“Izakaya Restaurant”: Forgive me here, will you? The name of this restaurant is in Japanese, and I can’t find a solid english translation. Either way, this Izakaya is tapas style, so plan on ordering a bunch of small plates to share! Everything we had was delicious, but keep in mind some plates are cold (sorry, I’ll probably have to pass on the ‘beef reticulum tempura’, too…) The sake selection is great. We ended up here due to the close proximity to the Airbnb.
Ode on a Japanese Coffee Bean
It’s no surprise that I love a good iced coffee. On most days, I’ve consumed enough coffee to single handedly power a small nation. I know, I know: it’s no wonder I have trouble both sleeping some nights and unwinding in general, but I love coffee for more than just the stimulation – I enjoy the taste and even more, the experience of a nice coffee shop. Give a girl a good cup of coffee and she can take over the world, so they say.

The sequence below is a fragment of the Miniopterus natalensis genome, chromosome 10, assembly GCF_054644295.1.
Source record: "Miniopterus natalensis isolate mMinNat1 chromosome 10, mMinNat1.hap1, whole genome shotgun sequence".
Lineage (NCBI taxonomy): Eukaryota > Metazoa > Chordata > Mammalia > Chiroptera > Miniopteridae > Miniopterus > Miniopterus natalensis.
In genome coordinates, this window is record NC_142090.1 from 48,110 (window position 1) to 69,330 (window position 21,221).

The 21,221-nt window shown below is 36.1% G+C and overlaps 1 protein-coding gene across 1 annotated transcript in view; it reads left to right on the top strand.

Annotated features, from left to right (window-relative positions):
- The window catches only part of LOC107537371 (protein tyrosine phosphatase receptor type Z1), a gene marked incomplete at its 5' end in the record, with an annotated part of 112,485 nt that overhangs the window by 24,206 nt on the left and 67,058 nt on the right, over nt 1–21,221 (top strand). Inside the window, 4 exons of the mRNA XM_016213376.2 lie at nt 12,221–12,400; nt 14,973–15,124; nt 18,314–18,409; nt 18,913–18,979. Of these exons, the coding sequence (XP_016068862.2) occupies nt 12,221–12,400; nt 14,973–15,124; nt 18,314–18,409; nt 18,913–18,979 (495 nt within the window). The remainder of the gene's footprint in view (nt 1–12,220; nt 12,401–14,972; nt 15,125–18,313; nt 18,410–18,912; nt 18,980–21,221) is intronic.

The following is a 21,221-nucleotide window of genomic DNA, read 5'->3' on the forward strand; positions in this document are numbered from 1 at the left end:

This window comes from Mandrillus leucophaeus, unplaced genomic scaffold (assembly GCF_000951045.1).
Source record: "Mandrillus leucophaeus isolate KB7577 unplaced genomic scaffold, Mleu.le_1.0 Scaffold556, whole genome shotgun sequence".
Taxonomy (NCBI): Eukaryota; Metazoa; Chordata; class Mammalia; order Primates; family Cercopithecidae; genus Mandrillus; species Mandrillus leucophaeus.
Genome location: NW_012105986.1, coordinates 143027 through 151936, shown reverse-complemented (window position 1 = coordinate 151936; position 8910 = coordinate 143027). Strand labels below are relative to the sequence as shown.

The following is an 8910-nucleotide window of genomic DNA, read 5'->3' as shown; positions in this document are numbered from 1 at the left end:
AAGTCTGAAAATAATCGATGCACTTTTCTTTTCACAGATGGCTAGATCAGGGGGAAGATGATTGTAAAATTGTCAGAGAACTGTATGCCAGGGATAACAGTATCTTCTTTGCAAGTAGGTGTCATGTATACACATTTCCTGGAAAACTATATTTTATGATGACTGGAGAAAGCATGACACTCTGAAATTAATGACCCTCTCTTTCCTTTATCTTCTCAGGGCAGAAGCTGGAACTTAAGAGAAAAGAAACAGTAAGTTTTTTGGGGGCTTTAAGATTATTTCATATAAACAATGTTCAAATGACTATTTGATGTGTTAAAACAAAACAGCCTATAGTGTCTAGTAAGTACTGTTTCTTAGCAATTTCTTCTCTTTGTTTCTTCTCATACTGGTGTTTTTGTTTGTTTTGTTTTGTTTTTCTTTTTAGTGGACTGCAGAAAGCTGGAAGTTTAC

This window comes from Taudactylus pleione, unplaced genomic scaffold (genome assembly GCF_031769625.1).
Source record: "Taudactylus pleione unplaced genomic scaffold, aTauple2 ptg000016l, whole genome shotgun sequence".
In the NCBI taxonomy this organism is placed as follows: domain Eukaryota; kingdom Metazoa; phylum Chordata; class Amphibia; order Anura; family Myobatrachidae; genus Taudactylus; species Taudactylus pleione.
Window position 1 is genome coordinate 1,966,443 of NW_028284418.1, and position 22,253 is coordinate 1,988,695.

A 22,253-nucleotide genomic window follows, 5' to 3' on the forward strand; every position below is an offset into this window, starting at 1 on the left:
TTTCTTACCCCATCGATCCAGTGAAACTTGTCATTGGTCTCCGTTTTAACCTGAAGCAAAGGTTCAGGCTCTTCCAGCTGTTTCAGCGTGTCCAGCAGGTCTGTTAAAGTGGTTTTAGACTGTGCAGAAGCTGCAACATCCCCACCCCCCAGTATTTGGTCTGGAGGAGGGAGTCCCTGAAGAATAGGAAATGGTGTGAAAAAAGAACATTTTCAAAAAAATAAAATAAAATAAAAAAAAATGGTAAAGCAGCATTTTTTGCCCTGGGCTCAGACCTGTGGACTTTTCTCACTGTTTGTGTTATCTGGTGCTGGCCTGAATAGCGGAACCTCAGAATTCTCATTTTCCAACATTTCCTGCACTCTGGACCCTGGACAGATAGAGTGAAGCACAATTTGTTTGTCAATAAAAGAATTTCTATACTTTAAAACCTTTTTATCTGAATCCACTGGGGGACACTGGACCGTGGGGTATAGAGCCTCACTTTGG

Moving on…. If you love coffee as much as I do, then you are in for a real treat if you visit Kyoto. The Kyoto coffee scene is amazing and I visited four spots worth getting on your radar.
1. Walden Woods: For the aesthetic and the dedication to craft coffee.
2. %Arabica : %Arabica is technically a chain, but the sleek vibe, a killer iced latte, a barista that was super knowledgable about the NYC coffee scene, and this specific location in the historic district helped %Arabica earn a spot on this list.
3. Nittodo Kyoto Cafe: Nittodo is a small store in the historic Higashiyama District, which will remind you of a slightly more artistic Muji. They have a small coffee bar towards the front of the store serving up “Kyoto Coffee”, where you can grab an amazing iced latte before carrying on through the rest of Higashiyama.
4. FabCafe Kyoto: FabCafe is another chain in Japan, but the space in Kyoto is a perfect -not to mention, large- space whether you’re looking for a quick caffeine pick me up, a bite, or a place to sprawl out and conquer some work (IDK maybe you’re working remotely!)
Thanks for sticking with me for this leg of my Japan journey! Stay tuned for two more upcoming posts: Osaka + Nara.